Written English (UL applicants)

Good preparation for the Written English component is to attempt the sample essay prompts provided below. Candidates should try to complete the essays in one hour under 'test conditions'. Once completed, it is often helpful to ask someone else to read the essays and to suggest improvements or alternative approaches to the prompts. (Note that it is not necessary to agree with the prompts). It can also be useful to put the essays aside for several days before re-reading them to look for ways to make improvements.

Candidates are often concerned about the expected length of the essays. Within reason, the quality of the writing is much more important than the length. Candidates only have 30 minutes to plan and write each essay, and the examiners do not have unrealistic expectations of what can be produced in that time.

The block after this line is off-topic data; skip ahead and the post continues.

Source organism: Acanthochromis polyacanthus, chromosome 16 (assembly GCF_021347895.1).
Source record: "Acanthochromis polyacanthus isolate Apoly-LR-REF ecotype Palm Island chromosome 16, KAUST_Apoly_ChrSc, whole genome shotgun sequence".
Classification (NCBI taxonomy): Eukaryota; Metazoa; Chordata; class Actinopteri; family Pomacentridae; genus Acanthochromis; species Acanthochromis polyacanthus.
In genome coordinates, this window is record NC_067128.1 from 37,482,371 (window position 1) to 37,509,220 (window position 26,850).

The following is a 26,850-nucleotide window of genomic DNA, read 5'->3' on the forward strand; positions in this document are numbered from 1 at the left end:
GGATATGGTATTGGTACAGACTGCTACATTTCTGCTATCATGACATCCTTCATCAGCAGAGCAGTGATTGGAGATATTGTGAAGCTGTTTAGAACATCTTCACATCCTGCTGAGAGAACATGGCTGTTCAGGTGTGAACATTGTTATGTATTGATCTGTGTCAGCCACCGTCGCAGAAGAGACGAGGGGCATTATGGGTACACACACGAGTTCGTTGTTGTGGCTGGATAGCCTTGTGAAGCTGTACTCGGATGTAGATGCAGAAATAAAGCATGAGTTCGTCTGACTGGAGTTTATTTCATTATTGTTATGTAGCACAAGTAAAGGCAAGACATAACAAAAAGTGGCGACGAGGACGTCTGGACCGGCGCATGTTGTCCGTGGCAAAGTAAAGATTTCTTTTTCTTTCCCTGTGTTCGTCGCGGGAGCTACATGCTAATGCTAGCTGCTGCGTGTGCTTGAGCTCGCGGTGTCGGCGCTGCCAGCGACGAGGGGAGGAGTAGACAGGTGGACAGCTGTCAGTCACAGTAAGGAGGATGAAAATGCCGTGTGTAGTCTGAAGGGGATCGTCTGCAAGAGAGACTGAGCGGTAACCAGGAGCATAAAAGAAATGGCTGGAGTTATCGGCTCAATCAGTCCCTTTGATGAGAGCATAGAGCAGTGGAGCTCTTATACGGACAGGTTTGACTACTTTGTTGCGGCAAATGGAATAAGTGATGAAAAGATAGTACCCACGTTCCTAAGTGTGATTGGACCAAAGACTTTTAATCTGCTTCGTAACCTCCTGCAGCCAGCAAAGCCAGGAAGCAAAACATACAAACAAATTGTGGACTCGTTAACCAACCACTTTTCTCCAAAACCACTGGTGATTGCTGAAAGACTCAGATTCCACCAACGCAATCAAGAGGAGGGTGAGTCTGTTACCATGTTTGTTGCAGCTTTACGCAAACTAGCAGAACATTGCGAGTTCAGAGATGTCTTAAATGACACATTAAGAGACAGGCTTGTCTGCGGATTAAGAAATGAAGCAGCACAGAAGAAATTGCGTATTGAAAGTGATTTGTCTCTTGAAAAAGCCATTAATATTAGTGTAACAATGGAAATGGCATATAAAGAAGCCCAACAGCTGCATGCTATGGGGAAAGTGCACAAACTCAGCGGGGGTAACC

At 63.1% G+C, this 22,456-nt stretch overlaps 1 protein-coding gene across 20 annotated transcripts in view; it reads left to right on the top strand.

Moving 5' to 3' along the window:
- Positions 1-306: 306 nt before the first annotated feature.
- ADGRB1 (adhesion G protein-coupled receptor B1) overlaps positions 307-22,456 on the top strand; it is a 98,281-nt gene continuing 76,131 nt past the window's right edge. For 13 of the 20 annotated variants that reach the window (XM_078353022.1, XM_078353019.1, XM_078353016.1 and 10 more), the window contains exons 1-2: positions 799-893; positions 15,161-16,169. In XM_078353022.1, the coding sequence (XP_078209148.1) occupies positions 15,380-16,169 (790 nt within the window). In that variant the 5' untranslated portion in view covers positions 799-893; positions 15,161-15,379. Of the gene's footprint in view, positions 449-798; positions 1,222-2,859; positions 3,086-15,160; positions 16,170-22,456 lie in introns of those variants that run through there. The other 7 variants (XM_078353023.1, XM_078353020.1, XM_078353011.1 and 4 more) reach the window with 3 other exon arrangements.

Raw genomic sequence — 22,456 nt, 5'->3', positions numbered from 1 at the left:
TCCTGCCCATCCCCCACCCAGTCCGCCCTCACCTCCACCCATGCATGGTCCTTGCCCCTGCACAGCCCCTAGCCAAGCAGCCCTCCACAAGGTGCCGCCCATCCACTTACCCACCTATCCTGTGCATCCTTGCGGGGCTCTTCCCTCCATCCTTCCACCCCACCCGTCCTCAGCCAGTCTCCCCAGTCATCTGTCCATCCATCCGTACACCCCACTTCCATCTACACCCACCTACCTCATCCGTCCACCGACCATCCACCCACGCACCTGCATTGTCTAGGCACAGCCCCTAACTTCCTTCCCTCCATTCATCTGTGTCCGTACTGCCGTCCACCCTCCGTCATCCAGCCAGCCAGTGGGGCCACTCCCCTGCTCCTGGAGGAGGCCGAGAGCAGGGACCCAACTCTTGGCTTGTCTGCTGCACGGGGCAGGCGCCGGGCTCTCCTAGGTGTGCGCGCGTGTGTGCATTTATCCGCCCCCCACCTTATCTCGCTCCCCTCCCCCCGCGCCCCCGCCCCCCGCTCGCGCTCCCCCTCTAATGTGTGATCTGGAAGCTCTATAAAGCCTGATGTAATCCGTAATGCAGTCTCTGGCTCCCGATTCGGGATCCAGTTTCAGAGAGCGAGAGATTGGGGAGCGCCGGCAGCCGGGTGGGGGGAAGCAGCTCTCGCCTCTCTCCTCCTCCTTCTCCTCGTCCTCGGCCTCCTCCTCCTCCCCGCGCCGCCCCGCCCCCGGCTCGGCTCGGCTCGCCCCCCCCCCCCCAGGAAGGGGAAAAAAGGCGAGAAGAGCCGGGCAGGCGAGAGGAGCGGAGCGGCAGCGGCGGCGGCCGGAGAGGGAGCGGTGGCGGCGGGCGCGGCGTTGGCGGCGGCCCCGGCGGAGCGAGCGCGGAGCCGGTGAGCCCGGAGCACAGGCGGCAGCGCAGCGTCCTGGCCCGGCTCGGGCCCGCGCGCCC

The following questions will be considered in assessing the writing of candidates:

  • What kinds of ideas has the candidate developed in response to the prompt?
  • To what extent and how well has the candidate explored the ideas and issues in the prompt?
  • Has the candidate developed a structured and organised piece of writing?
  • Has the candidate written clearly and fluently?
  • Is the language used by the candidate precise and appropriate?

Sample essay prompts:
1. Science and Technology have brought many benefits, but they have also brought problems that may eventually negate those benefits.
2. It is better to burn out than to rust out.

On the test day responses to the essay prompts are written directly into an answer booklet given to candidates. Working space is provided to plan the essays. Candidates should write neatly and legibly in pen. Pencils are not acceptable.